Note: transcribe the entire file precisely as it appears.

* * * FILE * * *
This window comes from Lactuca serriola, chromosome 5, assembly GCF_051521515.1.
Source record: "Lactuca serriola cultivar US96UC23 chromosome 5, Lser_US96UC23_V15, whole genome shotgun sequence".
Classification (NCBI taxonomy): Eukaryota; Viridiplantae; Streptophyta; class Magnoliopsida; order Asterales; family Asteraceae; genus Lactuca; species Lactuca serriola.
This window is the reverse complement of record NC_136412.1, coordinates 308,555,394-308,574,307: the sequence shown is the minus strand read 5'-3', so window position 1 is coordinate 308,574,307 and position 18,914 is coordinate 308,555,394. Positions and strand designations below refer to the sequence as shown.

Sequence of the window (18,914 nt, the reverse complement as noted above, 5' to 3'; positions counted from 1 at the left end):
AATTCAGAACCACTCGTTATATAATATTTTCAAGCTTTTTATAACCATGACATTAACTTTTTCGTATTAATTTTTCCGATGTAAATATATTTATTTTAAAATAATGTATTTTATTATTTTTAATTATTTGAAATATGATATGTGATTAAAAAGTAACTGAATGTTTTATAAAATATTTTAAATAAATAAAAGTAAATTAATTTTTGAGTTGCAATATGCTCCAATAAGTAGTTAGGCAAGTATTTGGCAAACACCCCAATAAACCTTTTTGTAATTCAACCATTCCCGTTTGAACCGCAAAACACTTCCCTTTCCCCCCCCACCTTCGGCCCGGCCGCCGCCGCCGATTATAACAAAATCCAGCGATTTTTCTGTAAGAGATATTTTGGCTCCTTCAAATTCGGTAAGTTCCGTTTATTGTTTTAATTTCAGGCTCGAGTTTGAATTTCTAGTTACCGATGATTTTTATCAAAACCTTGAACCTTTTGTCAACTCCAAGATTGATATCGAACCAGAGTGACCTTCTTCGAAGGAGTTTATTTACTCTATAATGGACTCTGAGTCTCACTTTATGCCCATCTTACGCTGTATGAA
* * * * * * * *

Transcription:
This window comes from Lactuca serriola, chromosome 5, assembly GCF_051521515.1.
Source record: "Lactuca serriola cultivar US96UC23 chromosome 5, Lser_US96UC23_V15, whole genome shotgun sequence".
Classification (NCBI taxonomy): Eukaryota; Viridiplantae; Streptophyta; class Magnoliopsida; order Asterales; family Asteraceae; genus Lactuca; species Lactuca serriola.
This window is the reverse complement of record NC_136412.1, coordinates 308,555,394-308,574,307: the sequence shown is the minus strand read 5'-3', so window position 1 is coordinate 308,574,307 and position 18,914 is coordinate 308,555,394. Positions and strand designations below refer to the sequence as shown.

Sequence of the window (18,914 nt, the reverse complement as noted above, 5' to 3'; positions counted from 1 at the left end):
AATTCAGAACCACTCGTTATATAATATTTTCAAGCTTTTTATAACCATGACATTAACTTTTTCGTATTAATTTTTCCGATGTAAATATATTTATTTTAAAATAATGTATTTTATTATTTTTAATTATTTGAAATATGATATGTGATTAAAAAGTAACTGAATGTTTTATAAAATATTTTAAATAAATAAAAGTAAATTAATTTTTGAGTTGCAATATGCTCCAATAAGTAGTTAGGCAAGTATTTGGCAAACACCCCAATAAACCTTTTTGTAATTCAACCATTCCCGTTTGAACCGCAAAACACTTCCCTTTCCCCCCCCACCTTCGGCCCGGCCGCCGCCGCCGATTATAACAAAATCCAGCGATTTTTCTGTAAGAGATATTTTGGCTCCTTCAAATTCGGTAAGTTCCGTTTATTGTTTTAATTTCAGGCTCGAGTTTGAATTTCTAGTTACCGATGATTTTTATCAAAACCTTGAACCTTTTGTCAACTCCAAGATTGATATCGAACCAGAGTGACCTTCTTCGAAGGAGTTTATTTACTCTATAATGGACTCTGAGTCTCACTTTATGCCCATCTTACGCTGTATGAA